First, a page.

Why is RSS great? A pitch by the Open Standards Project

From the beginning, podcasting used the open RSS system for distribution. RSS enables any audio app to present podcasts in any kind of directory system. It’s an open, unowned protocol.

But when the most popular podcast in the U.S. (The Joe Rogan Experience, according to Edison Research) is purchased by one of the most popular listening apps in the world (Spotify), the door slams shut on RSS. It is Spotify-only listening to that podcast.

Exclusivity is bad for podcasting, says Justin Jackson, Co-founder of Transistor.fm, in an advocacy article published at the Podcast Standards Project website. (READ HERE) “Podcasting is better when it’s open,” he writes, and itemizes some advantages to podcasters:

  • They can monetize however they’d like. For example, they’re not beholden to a platform’s ad networks. They can choose Value4Value, Patreon, or sell their own ads.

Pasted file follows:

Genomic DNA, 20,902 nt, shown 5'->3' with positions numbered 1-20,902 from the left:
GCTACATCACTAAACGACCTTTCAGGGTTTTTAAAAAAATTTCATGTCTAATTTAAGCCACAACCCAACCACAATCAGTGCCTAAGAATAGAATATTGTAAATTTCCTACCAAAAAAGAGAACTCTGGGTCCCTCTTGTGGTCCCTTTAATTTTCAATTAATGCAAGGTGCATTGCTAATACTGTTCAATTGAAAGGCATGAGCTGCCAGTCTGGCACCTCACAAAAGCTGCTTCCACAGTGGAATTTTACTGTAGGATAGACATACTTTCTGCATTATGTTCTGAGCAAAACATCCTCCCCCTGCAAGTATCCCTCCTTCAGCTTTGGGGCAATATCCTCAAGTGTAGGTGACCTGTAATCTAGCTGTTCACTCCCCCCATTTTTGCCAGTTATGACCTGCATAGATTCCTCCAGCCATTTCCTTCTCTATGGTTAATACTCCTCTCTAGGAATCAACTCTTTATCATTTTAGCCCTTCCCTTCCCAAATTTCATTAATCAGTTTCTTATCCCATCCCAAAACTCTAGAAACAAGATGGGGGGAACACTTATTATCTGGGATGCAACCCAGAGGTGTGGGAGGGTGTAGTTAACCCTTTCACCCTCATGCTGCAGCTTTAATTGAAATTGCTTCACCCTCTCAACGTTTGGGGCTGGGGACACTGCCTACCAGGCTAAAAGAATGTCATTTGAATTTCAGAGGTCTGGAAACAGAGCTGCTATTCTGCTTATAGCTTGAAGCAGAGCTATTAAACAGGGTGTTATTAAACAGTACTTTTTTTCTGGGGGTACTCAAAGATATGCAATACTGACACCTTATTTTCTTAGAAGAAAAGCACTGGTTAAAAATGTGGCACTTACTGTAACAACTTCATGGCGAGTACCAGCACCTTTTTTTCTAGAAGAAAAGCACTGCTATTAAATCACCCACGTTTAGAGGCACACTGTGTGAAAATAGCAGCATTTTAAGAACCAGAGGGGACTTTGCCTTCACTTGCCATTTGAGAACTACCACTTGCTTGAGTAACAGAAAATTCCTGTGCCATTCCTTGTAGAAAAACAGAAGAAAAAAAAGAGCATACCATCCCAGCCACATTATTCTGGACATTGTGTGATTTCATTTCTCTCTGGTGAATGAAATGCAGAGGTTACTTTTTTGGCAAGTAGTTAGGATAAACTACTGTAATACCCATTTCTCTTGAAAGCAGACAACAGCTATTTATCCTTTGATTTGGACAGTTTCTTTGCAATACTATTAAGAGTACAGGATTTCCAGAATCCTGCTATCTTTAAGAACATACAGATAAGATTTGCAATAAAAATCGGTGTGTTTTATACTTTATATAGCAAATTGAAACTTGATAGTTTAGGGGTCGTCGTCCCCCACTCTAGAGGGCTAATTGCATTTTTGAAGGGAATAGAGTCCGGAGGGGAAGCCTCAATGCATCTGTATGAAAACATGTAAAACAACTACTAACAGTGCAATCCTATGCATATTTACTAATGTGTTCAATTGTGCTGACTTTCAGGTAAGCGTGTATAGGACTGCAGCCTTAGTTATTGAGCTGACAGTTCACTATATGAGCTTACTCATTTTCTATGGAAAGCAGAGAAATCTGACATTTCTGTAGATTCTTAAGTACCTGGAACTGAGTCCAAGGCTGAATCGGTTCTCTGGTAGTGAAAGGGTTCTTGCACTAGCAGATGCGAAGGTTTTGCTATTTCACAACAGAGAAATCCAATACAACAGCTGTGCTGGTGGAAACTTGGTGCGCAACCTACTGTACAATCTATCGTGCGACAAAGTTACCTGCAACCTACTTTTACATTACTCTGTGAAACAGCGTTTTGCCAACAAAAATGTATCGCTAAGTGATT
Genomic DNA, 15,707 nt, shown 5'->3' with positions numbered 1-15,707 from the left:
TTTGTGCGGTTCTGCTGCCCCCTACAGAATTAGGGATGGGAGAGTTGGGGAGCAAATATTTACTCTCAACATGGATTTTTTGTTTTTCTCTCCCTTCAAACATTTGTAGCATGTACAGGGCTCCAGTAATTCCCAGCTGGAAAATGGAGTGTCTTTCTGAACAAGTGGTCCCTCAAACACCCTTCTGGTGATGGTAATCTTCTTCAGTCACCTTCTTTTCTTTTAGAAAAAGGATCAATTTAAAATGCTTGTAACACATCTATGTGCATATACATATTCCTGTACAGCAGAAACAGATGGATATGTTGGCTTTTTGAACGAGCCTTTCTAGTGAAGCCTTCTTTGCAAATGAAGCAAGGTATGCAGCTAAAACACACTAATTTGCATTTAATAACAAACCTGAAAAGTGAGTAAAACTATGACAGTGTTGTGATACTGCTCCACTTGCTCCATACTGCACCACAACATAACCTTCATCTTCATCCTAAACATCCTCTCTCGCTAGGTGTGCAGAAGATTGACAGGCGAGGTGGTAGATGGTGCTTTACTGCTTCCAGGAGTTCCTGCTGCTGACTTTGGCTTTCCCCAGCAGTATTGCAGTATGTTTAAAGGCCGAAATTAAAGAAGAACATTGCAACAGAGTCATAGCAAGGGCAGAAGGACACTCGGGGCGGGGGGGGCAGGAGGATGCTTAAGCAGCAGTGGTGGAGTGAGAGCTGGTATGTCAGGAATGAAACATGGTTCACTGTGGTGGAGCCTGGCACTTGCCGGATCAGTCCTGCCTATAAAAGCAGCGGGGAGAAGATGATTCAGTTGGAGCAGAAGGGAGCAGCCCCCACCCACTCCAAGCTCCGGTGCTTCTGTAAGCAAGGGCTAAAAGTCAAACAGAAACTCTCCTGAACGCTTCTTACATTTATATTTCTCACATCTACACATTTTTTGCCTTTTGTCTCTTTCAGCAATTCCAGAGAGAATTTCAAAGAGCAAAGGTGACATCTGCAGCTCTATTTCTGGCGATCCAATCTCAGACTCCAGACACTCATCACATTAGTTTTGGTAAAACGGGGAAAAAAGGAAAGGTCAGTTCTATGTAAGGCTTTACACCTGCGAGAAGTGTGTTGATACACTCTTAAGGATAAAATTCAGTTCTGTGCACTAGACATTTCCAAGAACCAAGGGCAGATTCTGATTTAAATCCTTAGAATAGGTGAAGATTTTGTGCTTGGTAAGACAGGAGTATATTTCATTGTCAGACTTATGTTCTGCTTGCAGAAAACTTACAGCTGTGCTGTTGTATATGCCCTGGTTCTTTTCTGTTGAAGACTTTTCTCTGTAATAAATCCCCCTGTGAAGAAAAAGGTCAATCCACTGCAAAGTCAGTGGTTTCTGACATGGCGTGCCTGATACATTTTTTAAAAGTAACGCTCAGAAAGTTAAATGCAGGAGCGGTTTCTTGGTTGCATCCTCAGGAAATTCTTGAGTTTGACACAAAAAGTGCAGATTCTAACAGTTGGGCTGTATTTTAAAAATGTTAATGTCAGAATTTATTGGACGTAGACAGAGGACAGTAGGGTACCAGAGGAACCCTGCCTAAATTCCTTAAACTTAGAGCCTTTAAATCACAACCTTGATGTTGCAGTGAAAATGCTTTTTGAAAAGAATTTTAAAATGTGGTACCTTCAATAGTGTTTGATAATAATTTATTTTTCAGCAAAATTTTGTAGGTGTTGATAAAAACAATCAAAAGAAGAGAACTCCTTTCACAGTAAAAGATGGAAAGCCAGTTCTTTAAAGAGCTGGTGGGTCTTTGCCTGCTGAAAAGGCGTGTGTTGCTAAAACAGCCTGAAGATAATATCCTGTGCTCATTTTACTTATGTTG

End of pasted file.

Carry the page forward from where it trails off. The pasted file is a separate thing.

• Podcasters can also decide where their show is distributed. Most folks submit to Spotify, Apple, Google, and Amazon, but some choose to avoid platforms that don’t align with their values.
  • Podcasters can remove themselves from a directory if they no longer agree with that platform.
  • If a platform removes a show from its directory, listeners can still access it via the RSS feed.
  • Podcasters can host their audio files and RSS feeds wherever they want (they’re not dependent on a single provider). If they want to move from one hosting company to another, importing their feed and forwarding the old feed to the new one is as simple as importing their feed.

Better for listeners too, he notes, because podcasts are available in the listening app of choice.

The Podcast Standards Project is similar to the Web Standards Project established in 1998, which pushed back against proprietary internet browser features launched by Netscape and Microsoft. It’s an open project, “calling upon all of the rebellious and wild children of podcasting for support.” (WEBSITE)

Brad Hill